Mint Hill 1906

My collection of vintage San Francisco postcards includes eleven cards with images looking east from Mint Hill (then called Clinton Mound or Rock Hill) toward Hermann/Laguna/Market, taken before, during, and after the 1906 earthquake/fire. This page displays the postcards, the original photos used for the cards, and other photos taken nearby at the same time. As is often the case in San Francisco, the present contains vivid echoes of the past: the apartment building prominently placed in these images still stands at 2 Laguna as of November 2019.

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Carlton Watkins stereoview 3658 looks east on Market from Clinton Mound (click here for crosseyed viewing); most images on this page are taken from roughly the same spot. The card is undated, but it must be from the late 1870s. Market Street runs diagonally from middle right to upper left. Trolley lines from downtown split off at Valencia, but the Valencia Powerhouse seen in photos below has not been built yet. In the 1883 photo at right, Hermann runs horizontally in the foreground, with Hermann/Laguna/Market at the right edge. The twin towers at upper left are St. Ignatius Church, and just beyond City Hall is under construction (no dome yet).



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This photo must date from shortly before the earthquake (online sources say 1904, but I think 1905 or even early 1906); the color postcard was printed years later. Market Street runs diagonally from lower right to upper left. Hermann is at lower left, Laguna just above it, and the large white apartment building at left center is 2 Laguna. (An earlier photo predating 2 Laguna is also dated online as 1904, so 2 Laguna must have been built ca. 1905.) The distinctive building across Market is at the southeast corner of Market/Guerrero. A block further east on Market, the tall chimney and large brick building (mostly hidden) is the Valencia Powerhouse at Market/Valencia. On the horizon at top left is the Call Building at Market/3rd (completed 1898), then the tallest building in the western U.S. The street has a few horsecarts and a streetcar, no autos. The rightmost horse and cart on Market in the photo is slightly blurry, that could be why it was removed for the postcard. The Protestant Orphan Asylum and its school are just beyond the left edge of the frame. The open space behind the fence at left is the orphanage schoolyard, and the open space at bottom is the undeveloped hilly triangular parcel Market/Buchanan/Hermann.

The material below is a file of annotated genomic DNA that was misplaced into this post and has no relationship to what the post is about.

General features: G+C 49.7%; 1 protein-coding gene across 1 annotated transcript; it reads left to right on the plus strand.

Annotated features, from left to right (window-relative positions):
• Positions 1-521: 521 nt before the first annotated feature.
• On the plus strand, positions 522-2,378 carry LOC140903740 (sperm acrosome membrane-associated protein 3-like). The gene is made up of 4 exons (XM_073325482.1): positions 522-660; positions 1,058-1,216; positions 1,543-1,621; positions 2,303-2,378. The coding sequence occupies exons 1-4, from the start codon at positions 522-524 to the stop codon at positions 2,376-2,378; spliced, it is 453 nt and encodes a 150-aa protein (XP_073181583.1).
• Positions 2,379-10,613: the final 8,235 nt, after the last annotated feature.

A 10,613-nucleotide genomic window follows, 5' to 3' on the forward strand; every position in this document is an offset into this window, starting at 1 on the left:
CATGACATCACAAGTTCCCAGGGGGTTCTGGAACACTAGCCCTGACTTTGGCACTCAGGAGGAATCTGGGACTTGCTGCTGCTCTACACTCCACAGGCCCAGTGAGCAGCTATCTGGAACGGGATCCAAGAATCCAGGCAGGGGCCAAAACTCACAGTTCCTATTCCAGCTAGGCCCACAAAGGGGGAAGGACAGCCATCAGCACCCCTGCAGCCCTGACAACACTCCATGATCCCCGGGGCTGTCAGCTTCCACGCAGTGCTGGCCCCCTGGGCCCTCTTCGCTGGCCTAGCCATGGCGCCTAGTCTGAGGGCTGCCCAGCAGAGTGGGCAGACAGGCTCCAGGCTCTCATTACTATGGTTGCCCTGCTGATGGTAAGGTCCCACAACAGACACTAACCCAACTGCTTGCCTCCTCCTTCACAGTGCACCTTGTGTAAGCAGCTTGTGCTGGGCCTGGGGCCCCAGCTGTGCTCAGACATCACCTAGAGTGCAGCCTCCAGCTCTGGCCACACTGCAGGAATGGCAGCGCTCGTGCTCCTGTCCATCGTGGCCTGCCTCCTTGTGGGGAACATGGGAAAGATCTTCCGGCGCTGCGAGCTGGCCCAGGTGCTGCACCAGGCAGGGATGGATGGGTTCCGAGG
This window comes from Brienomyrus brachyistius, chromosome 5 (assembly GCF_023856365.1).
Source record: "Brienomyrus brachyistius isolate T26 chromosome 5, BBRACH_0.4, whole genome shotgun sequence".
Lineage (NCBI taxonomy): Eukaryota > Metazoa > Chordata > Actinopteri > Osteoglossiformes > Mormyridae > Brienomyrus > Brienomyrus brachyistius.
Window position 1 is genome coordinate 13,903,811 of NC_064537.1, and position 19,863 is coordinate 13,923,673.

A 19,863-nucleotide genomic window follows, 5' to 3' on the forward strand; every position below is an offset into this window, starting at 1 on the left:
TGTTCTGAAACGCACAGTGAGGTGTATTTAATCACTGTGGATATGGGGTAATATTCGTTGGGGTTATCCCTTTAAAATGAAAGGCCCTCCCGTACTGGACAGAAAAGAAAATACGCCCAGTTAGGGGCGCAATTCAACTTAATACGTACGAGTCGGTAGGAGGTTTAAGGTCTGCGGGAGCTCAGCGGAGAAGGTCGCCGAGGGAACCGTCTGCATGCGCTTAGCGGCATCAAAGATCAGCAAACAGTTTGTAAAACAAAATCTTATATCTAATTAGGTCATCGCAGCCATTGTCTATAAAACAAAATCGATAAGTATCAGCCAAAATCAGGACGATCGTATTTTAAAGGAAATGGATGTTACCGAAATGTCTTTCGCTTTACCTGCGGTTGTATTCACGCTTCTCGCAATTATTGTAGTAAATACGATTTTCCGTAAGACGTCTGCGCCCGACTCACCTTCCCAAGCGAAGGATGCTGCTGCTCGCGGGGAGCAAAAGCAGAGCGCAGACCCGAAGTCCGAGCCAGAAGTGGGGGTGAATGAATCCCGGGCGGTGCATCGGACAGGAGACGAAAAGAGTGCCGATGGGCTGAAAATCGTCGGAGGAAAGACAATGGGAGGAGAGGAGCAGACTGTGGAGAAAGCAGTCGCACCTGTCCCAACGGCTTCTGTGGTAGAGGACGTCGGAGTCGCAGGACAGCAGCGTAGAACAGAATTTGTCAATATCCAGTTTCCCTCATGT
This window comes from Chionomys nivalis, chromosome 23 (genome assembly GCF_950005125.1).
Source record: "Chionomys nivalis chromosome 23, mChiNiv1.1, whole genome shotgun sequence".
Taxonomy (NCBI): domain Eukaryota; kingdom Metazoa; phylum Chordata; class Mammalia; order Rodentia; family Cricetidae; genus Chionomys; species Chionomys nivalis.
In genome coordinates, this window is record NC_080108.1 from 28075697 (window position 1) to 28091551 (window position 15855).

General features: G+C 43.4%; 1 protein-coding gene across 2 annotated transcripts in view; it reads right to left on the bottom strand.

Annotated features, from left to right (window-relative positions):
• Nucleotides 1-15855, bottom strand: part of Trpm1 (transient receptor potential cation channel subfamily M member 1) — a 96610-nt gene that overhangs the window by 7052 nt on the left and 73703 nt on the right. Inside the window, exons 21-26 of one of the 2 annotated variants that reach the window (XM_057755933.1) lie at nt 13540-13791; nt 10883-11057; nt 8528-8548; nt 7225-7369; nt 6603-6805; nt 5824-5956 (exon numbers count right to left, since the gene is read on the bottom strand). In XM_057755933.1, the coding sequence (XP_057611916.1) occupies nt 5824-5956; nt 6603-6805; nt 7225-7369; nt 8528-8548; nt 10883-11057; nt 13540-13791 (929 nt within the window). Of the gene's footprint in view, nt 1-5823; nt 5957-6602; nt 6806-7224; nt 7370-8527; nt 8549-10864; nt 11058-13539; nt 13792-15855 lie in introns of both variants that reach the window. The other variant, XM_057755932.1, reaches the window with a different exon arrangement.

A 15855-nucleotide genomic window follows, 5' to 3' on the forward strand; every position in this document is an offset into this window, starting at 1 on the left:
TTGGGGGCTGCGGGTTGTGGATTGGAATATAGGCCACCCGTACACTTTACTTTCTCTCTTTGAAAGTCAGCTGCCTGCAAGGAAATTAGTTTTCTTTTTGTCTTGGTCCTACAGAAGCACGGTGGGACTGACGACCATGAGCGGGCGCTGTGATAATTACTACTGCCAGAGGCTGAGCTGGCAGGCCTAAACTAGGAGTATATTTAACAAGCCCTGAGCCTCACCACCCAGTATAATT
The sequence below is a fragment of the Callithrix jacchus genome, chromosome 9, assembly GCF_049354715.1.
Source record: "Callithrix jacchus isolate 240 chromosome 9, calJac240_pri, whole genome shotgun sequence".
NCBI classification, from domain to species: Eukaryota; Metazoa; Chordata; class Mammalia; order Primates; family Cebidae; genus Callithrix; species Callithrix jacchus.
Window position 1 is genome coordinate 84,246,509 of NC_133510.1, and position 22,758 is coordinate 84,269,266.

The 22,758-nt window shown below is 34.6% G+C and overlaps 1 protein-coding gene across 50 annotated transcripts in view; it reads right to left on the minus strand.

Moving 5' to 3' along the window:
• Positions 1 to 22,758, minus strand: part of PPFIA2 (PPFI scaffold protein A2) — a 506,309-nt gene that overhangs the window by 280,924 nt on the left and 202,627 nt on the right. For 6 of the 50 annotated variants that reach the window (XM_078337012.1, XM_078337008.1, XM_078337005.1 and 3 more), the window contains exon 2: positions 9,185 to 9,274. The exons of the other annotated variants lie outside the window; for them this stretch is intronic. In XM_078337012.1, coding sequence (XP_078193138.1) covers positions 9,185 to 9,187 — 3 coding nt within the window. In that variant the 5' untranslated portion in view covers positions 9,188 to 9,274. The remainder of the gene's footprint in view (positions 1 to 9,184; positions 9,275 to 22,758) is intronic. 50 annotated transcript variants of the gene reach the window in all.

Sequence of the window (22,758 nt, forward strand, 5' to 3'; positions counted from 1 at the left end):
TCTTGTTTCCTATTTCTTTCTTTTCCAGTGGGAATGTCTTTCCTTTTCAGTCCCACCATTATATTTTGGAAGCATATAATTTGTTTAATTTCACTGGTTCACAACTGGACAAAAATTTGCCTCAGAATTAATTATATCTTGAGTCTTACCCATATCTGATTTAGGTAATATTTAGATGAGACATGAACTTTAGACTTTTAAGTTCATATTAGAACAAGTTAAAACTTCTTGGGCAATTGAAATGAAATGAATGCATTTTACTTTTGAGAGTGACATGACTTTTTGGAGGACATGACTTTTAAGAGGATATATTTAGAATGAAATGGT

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Early in the day on 4/18/1906 (earthquake day), the fire downtown is raging but still far away. A small smoke plume rises at the left edge of the image from the nearby "ham and eggs" fire at Hayes/Gough, which started at roughly 9 AM (see Kennedy's fire timeline) and grew to the east all day, eventually reaching City Hall. The twin towers of St. Ignatius Church (Hayes/Van Ness) are at left, the severely earthquake-damaged dome of City Hall (Larkin/McAllister) near the center, and the partially collapsed chimney of the Valencia Powerhouse (Market/Valencia) at right. The streets are quiet and the open spaces unoccupied.